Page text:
Reynhard Sinaga, 36, a man described as “the most prolific rapist in British legal history,” was sentenced to life in prison on Monday. The judge at the hearing said Sinaga “will never be safe to be released.”
According to CNN, Sinaga was found guilty of 159 counts of sexual offenses against 48 different men. Police say there are still 70 additional victims they have been unable to identify, and they believe the true number of victims could be as high as 190 men.
An Indonesian national who lived in Manchester and was studying for his Ph.D. at the University of Leeds, Sinaga had reportedly targeted men coming out of nightclubs and bars in downtown Manchester and then brought them back to his nearby apartment. There, he would drug them, likely with the date-rape drug GHB, then assault them while they were unconscious. Sinaga filmed his assaults, and when he was arrested, police found 3.29 terabytes of graphic material on his iPhone — the equivalent of 250 DVDs.
Officials say the extent of Sinaga’s crimes may never be fully known. “We suspect he’s offended over a period of 10 years,” Assistant Chief Constable Mabbs Hussain told the BBC. “The information and evidence we are going from is largely from trophies that he’s collected from the victims of his crimes.”
Sinaga was finally caught in June 2017, when one of his victims, an 18-year-old, woke up in the middle of his assault, fought Sinaga off, and called the police.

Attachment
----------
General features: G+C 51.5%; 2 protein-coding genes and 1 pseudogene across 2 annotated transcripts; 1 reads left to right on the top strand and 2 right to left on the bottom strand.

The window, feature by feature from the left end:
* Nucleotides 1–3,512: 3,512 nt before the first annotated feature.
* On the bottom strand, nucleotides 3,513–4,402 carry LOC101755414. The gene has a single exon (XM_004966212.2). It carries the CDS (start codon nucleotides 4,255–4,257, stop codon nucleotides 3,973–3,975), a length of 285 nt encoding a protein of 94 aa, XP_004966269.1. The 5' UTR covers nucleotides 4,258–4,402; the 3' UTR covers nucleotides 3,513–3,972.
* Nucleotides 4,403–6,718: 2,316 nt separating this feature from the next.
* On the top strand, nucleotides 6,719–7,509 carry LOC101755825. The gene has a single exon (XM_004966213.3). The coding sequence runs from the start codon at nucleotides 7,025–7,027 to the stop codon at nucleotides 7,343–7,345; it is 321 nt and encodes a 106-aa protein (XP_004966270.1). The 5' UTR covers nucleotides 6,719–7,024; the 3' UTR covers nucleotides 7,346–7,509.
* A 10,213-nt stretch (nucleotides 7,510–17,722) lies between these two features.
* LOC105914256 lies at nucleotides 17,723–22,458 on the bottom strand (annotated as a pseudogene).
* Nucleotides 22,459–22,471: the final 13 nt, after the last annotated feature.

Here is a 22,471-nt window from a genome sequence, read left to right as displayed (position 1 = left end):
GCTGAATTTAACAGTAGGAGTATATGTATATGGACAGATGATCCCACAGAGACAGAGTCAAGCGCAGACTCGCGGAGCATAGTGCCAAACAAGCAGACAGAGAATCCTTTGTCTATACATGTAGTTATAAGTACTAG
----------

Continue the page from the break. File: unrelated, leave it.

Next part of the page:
During his trial, Sinaga claimed that all the encounters he had filmed were consensual and that the men in the videos were simply pretending to be passed out, a claim prosecutors called “preposterous.”
“That night was just like any night out with my mates,” one victim said in court, according to CNN. “What I didn’t know was that there was a monster lurking in the background waiting to take advantage of my drunken state. I want Sinaga to acknowledge what he has done to me and show some remorse, but I doubt that will ever happen.”
Since reporting restrictions were lifted in the case on Monday, the Greater Manchester Police have confirmed that more potential victims have stepped forward, though they can’t say how many. Duncan Craig, chief executive of Survivors Manchester, a charity that helps male survivors of sexual abuse, told the BBC that his organization has been fielding more calls in the wake of the news.
“There are people ringing up who are not directly affected by this particular case but are people who have been sexually assaulted, maybe even in childhood, that are now feeling like the time is right to step forward and talk,” Craig said. “It’s something that we don’t do enough of.”